It is also a fact that the whole of education is being digitalised through the introduction of digital classrooms (2,000 classrooms have been equipped, with additional 8,000 planned), through constant training for all levels of digital literacy, both for children and adult workers and through the transferring of the complete school administration to digital form. The plan is for all school populations to be covered by an electronic diary in the next two years.

In this context Serbia, what should be introduced to Serbia by the current reform of vocational schools and high schools?

– The reform of vocational schools, or studies, should bring a more rational network and a higher quality form of management, better control of money and higher quality teachers, a more equitably balanced distribution of the school network, better connectivity with the economy and external evaluations of the results of work through cooperation with the university.

The reform of gymnasium high schools should increase the number of students who will advance from high school profiles to higher education studies, which will end with the leaving exams process. Reform will also, apart from IT directions, bring many optional programmes.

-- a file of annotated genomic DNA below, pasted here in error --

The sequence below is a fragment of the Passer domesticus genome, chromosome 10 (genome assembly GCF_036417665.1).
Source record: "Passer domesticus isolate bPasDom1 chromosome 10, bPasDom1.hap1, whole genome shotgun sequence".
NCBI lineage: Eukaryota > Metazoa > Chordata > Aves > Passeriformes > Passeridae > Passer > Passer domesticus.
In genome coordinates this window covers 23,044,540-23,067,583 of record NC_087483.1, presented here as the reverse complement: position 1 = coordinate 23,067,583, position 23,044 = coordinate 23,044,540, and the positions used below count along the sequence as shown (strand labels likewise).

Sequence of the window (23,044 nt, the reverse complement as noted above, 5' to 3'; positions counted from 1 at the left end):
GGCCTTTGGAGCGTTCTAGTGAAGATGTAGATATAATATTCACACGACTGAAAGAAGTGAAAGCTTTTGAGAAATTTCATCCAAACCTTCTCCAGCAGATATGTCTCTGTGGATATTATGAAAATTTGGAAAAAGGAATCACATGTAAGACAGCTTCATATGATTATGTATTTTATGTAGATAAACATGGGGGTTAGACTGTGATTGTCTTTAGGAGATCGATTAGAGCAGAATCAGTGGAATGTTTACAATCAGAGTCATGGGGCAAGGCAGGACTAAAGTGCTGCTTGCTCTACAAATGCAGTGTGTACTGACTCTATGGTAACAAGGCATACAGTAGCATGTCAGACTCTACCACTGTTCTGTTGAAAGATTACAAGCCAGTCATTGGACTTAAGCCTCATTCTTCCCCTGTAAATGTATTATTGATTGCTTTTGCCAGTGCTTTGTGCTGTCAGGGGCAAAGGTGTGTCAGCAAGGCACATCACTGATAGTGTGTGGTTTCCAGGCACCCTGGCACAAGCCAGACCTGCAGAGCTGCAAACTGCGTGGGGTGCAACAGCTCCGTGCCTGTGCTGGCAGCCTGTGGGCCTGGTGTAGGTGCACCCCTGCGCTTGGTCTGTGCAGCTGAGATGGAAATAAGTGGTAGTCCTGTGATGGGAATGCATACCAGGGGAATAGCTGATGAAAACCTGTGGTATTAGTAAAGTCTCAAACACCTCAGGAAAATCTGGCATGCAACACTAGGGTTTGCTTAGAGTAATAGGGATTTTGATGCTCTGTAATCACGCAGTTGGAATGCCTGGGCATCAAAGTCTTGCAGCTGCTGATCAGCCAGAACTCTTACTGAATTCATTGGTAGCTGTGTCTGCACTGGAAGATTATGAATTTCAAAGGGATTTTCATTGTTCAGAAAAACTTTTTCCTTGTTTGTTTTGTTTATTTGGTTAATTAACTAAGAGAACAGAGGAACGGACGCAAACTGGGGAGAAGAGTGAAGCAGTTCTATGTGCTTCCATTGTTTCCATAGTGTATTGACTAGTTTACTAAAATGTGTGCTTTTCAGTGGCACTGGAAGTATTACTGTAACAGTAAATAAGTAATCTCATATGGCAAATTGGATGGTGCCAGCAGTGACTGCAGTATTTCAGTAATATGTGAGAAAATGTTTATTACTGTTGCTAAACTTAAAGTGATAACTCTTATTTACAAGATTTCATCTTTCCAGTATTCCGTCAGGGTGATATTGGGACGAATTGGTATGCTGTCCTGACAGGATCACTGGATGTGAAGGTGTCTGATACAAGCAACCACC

What kinds of changes are being introduced to the curriculum and funding method of the Academy of Vocational Studies?

– Important changes are brought in terms of leadership, as we now have the emerging of the roles of manager and academy president. In this way, the director of a vocational school is no longer the last link in the decisionmaking chain. With this, we are preventing that which has to date created many major problems, or rather we’re preventing the mindless spending of state money and unjustified rises in student tuition fees.

Academies will concern themselves more with the needs of the market because they will have to function in accordance with the new Law on the Financing of Higher Education.

We’ve been struggling for a long time with a disorganised market of qualifications. When do you think we will be able to see the first results of the Qualifications Agency?